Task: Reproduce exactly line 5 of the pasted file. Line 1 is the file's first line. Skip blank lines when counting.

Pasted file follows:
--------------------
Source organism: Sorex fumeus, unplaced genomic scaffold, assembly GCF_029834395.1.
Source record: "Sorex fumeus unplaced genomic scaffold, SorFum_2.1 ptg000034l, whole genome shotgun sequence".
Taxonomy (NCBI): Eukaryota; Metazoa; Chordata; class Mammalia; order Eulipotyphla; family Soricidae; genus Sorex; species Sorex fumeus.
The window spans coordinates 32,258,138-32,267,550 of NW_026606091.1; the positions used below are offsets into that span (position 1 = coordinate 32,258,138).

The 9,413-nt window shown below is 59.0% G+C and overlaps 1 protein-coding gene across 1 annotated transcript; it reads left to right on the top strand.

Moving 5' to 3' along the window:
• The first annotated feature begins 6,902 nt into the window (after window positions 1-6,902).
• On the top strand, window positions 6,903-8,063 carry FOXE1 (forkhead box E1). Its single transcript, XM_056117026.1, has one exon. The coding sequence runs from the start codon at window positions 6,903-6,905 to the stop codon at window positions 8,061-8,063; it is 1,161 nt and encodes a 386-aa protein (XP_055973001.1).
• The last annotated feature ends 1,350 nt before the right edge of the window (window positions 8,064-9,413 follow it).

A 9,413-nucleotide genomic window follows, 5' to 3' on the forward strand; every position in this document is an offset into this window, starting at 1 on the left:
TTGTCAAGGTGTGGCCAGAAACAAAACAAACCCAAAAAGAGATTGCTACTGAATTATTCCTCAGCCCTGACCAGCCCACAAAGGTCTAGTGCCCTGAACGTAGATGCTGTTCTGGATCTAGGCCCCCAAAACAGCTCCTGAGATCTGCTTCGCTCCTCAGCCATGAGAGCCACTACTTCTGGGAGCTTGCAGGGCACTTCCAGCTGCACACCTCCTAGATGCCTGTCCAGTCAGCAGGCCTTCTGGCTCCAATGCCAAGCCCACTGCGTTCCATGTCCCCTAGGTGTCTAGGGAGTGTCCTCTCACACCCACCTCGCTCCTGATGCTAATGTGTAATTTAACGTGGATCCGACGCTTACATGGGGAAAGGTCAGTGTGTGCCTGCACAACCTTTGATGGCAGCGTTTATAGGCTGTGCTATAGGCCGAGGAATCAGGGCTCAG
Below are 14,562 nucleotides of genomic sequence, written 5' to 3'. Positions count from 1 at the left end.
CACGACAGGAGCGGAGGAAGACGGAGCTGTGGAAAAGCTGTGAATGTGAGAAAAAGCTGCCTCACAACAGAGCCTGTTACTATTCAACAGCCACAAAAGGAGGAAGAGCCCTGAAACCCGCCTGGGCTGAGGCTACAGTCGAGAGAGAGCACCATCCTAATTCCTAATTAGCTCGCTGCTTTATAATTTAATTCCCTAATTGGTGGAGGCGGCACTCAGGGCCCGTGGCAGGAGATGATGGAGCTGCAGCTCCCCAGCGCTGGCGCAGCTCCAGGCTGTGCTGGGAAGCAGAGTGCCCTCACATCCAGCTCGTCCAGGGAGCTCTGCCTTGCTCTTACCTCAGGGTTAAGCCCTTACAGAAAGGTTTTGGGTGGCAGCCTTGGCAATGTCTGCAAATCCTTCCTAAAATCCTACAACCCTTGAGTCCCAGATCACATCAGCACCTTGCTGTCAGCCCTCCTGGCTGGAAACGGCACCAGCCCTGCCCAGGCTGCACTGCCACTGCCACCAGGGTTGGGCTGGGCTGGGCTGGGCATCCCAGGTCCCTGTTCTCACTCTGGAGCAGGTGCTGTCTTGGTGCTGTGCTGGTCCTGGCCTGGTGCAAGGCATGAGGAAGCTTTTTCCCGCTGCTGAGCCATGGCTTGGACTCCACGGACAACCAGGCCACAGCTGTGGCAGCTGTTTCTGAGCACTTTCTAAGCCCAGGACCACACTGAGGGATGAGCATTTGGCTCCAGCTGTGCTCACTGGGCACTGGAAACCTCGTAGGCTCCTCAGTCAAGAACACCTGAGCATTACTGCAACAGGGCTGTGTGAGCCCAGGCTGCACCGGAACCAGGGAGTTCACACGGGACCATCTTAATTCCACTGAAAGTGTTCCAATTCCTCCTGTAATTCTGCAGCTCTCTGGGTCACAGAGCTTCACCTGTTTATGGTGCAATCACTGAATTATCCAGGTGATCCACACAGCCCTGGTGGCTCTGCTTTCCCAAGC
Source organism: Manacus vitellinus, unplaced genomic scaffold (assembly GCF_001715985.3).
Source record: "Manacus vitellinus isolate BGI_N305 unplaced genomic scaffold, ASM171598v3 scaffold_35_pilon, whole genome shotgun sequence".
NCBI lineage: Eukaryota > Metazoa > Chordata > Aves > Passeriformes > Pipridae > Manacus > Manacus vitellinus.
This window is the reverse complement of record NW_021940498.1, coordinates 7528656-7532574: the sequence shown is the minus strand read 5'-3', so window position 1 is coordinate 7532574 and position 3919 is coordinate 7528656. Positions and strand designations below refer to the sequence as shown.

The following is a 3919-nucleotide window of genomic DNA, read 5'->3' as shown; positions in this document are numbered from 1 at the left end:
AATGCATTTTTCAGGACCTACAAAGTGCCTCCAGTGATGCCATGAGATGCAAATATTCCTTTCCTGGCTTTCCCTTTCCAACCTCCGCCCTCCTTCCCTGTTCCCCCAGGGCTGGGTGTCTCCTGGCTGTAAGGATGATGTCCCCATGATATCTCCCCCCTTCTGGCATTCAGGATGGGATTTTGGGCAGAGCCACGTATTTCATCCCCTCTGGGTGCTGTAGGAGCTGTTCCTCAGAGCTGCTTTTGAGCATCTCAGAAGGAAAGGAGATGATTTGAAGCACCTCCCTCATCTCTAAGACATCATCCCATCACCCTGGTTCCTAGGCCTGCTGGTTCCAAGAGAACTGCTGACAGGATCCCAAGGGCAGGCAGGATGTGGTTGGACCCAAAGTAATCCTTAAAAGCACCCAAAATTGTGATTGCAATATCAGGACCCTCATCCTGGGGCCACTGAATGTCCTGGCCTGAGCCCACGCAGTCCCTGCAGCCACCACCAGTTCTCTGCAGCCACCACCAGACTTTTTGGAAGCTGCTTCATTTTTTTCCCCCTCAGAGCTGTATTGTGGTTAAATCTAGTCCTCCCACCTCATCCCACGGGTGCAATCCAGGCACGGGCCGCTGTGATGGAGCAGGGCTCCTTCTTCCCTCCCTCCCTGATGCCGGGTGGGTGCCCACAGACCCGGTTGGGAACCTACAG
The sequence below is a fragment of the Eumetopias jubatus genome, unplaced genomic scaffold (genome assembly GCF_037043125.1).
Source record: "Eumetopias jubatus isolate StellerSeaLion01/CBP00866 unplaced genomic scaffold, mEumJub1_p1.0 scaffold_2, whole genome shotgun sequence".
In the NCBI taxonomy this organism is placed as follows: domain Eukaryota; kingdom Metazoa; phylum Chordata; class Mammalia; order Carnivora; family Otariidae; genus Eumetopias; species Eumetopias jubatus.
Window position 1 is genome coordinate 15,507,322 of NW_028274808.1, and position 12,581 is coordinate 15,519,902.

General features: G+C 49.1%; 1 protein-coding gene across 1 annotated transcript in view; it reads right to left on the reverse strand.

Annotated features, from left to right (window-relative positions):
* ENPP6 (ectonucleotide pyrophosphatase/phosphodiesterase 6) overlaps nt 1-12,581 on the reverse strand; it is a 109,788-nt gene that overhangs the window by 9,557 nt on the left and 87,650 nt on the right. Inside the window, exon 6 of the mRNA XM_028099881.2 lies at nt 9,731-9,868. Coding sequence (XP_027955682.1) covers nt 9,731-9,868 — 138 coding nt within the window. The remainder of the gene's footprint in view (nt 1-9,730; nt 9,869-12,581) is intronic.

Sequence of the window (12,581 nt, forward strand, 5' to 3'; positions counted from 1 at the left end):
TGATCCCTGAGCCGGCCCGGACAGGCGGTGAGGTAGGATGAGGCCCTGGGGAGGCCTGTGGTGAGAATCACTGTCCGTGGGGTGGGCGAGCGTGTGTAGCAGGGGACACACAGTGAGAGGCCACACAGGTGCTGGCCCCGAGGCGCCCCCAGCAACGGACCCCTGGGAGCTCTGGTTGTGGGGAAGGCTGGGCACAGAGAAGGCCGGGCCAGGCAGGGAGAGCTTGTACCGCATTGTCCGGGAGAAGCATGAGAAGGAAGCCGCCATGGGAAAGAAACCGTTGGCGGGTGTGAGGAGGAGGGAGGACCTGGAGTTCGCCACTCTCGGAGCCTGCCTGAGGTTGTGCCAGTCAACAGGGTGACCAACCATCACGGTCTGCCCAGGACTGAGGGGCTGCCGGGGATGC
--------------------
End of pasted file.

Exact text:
The 9,413-nt window shown below is 59.0% G+C and overlaps 1 protein-coding gene across 1 annotated transcript; it reads left to right on the top strand.